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Age-Related Mortality in Abusive Head Trauma

Nuño, Miriam PhD1; Ugiliweneza, Beatrice PhD, MSPH2; Bardini, Renee L. BS3; Ozturk, Arzu MD4; Stephenson, Jacob T. MD3,5; Magaña, Julia N. MD6

Journal of Trauma and Acute Care Surgery: March 8, 2019 - Volume Publish Ahead of Print - Issue - p
doi: 10.1097/TA.0000000000002255
PTS 2018 - Oral: PDF Only

Background Abusive head trauma (AHT) peaks during early infancy and decreases in toddler years. Infants and toddlers experience different injuries, possibly impacting the risk of mortality. We aimed to evaluate the association of age with mortality

Methods We conducted a retrospective study of AHT hospitalizations in 2000, 2003, 2006, 2009, and 2012 from the Kid’s Inpatient Claims Database (KID). An accidental head trauma cohort was included to hypothesize that the association between age and mortality is unique to abuse. A nested multivariable logistic regression was used to perform the analysis.

Results Children of age 2-4 experienced higher mortality than <2 (22% vs 10%, p<0.0001), adjusted OR 1.6 (95% CI: 1.1-2.2). The presence of subarachnoid hemorrhage (OR 1.9, 95% CI: 1.3-2.9), cerebral edema (OR 4.0, 95% CI: 2.9-5.4), and retinal hemorrhage (OR 1.9, 95% CI: 1.5-2.5) were associated with an increase risk in mortality. Children <2 experienced more fractures and hemorrhage (subdural, subarachnoid, retinal) while children age 2-4 encountered more internal injuries and cerebral edema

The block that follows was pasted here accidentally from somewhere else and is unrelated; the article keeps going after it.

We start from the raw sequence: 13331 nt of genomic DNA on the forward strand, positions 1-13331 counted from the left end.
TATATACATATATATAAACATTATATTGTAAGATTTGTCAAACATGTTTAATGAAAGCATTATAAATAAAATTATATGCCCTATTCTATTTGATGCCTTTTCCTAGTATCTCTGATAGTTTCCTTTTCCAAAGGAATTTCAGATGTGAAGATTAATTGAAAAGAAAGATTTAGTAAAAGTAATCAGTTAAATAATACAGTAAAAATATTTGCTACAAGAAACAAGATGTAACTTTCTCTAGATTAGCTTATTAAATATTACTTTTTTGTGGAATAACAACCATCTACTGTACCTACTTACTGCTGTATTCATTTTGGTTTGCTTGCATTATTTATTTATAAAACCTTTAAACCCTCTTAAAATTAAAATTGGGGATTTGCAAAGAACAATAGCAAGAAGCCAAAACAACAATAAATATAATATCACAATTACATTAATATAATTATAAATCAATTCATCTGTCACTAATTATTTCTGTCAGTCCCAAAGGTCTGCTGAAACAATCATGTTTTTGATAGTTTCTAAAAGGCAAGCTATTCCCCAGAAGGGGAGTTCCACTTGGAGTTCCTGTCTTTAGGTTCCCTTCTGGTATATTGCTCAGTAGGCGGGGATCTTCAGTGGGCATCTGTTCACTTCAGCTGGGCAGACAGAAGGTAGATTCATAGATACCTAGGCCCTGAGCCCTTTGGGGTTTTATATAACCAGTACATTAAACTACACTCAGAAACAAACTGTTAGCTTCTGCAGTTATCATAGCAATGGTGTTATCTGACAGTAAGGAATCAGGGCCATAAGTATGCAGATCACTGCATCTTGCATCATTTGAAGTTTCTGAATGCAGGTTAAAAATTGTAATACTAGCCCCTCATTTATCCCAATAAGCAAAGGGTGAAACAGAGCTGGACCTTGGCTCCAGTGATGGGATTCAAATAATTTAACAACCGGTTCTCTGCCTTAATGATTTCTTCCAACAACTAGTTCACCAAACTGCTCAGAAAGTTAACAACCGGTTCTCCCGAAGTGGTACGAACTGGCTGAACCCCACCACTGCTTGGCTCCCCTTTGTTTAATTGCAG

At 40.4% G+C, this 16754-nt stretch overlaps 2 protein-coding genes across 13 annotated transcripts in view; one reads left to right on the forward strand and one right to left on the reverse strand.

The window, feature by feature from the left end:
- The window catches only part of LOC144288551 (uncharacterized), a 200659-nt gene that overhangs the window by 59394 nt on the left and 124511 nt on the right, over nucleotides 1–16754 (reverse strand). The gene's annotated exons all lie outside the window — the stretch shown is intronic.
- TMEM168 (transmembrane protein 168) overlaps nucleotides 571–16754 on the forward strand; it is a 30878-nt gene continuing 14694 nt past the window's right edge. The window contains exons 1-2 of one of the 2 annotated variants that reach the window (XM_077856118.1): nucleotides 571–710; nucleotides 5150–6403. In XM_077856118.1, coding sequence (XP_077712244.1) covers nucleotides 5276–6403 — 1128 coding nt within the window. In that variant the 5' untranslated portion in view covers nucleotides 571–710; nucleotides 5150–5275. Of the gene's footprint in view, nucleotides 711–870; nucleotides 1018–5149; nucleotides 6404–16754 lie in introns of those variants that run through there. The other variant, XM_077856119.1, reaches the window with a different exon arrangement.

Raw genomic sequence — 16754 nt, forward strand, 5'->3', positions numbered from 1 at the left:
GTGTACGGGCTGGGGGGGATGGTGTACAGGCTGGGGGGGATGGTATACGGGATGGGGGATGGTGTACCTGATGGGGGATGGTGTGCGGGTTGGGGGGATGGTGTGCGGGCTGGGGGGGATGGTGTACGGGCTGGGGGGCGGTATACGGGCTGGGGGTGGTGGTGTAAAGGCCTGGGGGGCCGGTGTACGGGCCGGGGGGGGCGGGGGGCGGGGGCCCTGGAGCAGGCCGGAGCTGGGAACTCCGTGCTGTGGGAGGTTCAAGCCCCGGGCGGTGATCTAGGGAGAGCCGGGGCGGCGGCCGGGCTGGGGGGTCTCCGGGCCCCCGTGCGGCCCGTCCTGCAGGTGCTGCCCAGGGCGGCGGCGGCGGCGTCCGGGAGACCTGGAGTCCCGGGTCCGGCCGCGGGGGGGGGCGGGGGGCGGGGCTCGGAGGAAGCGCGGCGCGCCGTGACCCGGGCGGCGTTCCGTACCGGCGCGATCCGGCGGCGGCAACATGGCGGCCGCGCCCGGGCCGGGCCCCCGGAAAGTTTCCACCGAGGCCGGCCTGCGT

In children with accidental head trauma, age 2-4 has a lower mortality compared to <2 year olds (OR 0.4, 95% CI: 0.3-0.6). Among children <2 years, AHT and accidental trauma had comparable risk of mortality (OR 0.9, 95% CI: 0.6-1.3). However, among 2-4 year olds, AHT had a higher risk of mortality than accidental trauma (OR 3.3, 95% CI: 2.1-5.1).

Conclusions There is a considerable risk of mortality associated with age at diagnosis in children with AHT.

Children <2 and those 2-4 year olds present with different types of injuries. The high risk of mortality in the 2-4 years old is unique to AHT. Efforts should be made to increase awareness about the risk of mortality and identify factors that can aide in a timely accurate diagnosis.

Level of evidence Level III, observational study.

1Department of Public Health Sciences, Division of Biostatistics, University of California Davis, USA

2Department of Neurosurgery, University of Louisville, Louisville, KY, USA

3Department of Surgery, University of California, Davis Medical Center, Sacramento, USA

4Department of Radiology, University of California, Davis Medical Center, Sacramento, USA

5Uniformed Services University of Health Sciences, Bethesda, MD

6Department of Emergency Medicine, University of California, Davis Medical Center, Sacramento, USA

Address Correspondence to: Miriam Nuño, PhD, Department of Public Health Sciences, Division of Biostatistics, University of California Davis One Shields Avenue, Med Sci 1C, Davis, CA, 95616, USA., 530-752-1409.

Funding Source: The authors have no funding source to report relevant to this article.

Financial Disclosure: The authors have no financial relationships relevant to this article to disclose.

Conflict of Interest: The authors have no conflict of interest to disclose.

Meetings where this work has been presented: 5th Annual Meeting of the pediatric Trauma Society, November 8-10, 2018 in Houston, TX

© 2019 Lippincott Williams & Wilkins, Inc.